Laurent Legault is 101 years old. That fact, all by itself, is of course noteworthy. Even in these days of aging Boomers and revolutionary medicine, hitting the century is not nearly common enough that it passes, or should pass, unnoticed. According to GenealogyInTime magazine, only 0.0173 per cent of we Boomers will ever celebrate a triple-digit birthday.
But that’s not what makes Legault extraordinary. Not by a long shot. Nope, what makes Legault one in a million — and not the one in 5,790.42 that GenealogyInTime’s 0.0173 per cent works out to — is that he’s still working. As a mechanic, no less. As in wrenching on carburetors, changing spark plugs, and, if someone comes in with a flat, hoisting the repaired tire and wheel onto its spindle.
But, again, that’s not even what makes Legault truly extraordinary. Indeed, why you need to Google Mr. Legault is that he’s still wrenching and hoisting full-time. As in 40 hours a week, five days for a full eight hours each and every day, no hobby time for Laurent. Indeed, he appears to be almost apologetic in telling a TVAnouvelles.ca reporter that he no longer works the “12 to 15 hours a day, seven days a week” that were common for the first 50 years of his career, a deference he allows himself presumably because he’s 101 freakin’ years old.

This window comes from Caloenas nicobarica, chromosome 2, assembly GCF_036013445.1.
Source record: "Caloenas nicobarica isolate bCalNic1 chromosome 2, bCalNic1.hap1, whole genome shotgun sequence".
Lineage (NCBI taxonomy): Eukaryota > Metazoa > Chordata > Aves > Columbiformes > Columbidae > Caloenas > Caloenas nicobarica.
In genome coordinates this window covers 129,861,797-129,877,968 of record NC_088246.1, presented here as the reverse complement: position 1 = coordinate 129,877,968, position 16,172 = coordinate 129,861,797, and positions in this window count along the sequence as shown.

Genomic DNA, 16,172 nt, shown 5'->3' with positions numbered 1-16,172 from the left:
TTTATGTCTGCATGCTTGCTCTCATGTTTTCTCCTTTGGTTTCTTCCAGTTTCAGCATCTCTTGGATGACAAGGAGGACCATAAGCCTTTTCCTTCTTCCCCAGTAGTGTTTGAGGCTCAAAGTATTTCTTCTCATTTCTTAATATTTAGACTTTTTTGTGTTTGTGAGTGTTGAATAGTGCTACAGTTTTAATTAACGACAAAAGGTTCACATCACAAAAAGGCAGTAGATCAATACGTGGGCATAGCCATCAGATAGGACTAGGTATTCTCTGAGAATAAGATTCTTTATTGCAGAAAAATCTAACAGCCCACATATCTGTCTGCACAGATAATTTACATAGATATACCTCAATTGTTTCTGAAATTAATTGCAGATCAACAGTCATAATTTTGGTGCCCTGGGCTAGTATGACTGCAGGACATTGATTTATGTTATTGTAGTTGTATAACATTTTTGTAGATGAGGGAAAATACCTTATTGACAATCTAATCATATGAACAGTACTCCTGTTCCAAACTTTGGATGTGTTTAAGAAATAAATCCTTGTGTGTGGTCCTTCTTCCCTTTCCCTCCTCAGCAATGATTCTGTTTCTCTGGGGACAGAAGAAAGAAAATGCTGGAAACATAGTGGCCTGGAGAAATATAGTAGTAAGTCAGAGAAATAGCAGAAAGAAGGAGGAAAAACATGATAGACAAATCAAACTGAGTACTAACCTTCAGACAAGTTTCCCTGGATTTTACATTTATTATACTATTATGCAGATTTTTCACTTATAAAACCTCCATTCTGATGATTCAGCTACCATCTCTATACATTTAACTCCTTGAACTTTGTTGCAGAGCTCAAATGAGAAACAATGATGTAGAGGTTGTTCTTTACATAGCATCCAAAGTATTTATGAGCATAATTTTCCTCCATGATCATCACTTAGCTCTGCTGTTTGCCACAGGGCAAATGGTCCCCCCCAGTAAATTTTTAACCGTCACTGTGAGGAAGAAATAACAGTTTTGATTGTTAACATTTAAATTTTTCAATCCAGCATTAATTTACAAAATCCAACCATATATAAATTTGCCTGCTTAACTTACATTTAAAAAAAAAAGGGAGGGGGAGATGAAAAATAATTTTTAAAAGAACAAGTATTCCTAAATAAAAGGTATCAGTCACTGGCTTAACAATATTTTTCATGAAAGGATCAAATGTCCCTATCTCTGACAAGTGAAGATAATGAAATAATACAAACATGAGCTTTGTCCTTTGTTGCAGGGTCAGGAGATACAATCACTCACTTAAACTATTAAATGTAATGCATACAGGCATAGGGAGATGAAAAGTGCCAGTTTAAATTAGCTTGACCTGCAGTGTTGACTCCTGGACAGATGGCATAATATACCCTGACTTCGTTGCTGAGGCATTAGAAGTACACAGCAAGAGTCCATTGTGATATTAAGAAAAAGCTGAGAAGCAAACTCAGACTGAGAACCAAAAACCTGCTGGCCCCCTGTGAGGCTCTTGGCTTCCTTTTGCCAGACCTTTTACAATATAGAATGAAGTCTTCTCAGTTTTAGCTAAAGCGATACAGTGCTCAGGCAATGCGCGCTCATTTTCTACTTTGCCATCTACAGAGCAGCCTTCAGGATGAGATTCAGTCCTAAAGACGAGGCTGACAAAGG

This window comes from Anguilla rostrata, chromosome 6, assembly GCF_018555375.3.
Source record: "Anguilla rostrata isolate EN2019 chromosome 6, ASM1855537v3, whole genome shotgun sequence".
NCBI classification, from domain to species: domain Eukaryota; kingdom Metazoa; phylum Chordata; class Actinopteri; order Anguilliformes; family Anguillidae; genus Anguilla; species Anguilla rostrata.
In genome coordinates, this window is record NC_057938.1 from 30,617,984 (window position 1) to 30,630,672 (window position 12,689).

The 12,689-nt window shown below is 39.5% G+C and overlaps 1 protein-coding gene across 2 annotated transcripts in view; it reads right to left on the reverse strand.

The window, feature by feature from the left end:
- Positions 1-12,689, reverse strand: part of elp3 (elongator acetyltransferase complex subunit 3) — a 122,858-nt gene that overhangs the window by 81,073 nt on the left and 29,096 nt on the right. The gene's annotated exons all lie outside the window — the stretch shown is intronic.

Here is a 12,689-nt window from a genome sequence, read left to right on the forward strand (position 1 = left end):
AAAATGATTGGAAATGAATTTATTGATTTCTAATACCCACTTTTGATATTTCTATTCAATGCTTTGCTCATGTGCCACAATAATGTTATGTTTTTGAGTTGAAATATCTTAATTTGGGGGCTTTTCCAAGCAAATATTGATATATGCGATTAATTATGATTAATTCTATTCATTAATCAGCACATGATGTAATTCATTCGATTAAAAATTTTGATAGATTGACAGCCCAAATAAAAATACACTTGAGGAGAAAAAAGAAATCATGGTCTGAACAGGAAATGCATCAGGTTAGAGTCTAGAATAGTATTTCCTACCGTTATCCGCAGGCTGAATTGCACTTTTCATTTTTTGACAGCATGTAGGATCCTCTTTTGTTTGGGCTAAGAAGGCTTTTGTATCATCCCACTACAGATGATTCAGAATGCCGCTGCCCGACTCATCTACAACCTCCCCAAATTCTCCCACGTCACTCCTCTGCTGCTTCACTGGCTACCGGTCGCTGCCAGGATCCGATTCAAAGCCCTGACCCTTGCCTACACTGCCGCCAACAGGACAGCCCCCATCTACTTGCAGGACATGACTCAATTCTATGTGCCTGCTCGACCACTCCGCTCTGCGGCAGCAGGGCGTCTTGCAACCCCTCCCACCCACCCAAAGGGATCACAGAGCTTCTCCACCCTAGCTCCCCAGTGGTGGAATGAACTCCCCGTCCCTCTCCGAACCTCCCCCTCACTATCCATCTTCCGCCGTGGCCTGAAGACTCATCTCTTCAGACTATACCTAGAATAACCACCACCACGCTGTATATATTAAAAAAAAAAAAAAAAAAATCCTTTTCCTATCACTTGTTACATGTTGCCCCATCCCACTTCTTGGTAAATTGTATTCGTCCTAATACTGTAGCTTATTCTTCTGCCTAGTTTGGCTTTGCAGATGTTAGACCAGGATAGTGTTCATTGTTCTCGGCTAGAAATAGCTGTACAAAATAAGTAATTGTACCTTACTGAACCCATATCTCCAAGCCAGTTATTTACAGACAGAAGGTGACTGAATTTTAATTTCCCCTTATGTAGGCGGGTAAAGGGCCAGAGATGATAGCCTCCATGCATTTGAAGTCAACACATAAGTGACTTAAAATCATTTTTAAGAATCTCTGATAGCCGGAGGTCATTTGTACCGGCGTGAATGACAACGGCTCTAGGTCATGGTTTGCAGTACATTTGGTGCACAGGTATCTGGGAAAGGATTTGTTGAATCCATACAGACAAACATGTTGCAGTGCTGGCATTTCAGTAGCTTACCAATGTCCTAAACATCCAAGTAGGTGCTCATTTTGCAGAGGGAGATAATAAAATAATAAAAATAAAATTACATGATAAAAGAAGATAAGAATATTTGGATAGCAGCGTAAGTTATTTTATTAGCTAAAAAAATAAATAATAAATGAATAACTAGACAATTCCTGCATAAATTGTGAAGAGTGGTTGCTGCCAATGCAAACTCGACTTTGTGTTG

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The only sad part of this otherwise incredibly inspiring story — I’m a gym rat and, having had to change a tire but last week, I can tell you that my lower lumbars were not happy with my decision not to call CAA — is that the automotive repair industry might need Mr. Legault to stay on the job as long as he can. As anyone who’s tried to get a car repaired recently can attest, it’s a longer and more drawn-out affair than it was a just few short years ago. According to Forbes, car repairs now take a full 2.1 days longer than they did pre-pandemic, while J.D. Power says the wait time just to schedule a service appointment now takes a day longer.
Stories of excessive wait times, irate customers, and unsatisfactory repairs are way more common than they were just a decade ago. Things are actually so bad that the Quebec arm of the Canadian Automobile Association (CAA) is recommending that all its members start booking their winter tire change now — La Belle Province requires that all cars be riding on snow tires by December 1 — because the job might not get done in time. And the problem isn’t supply-chain issues. There are enough tires to fit all the wheels in Quebec, just not enough mechanics to install them.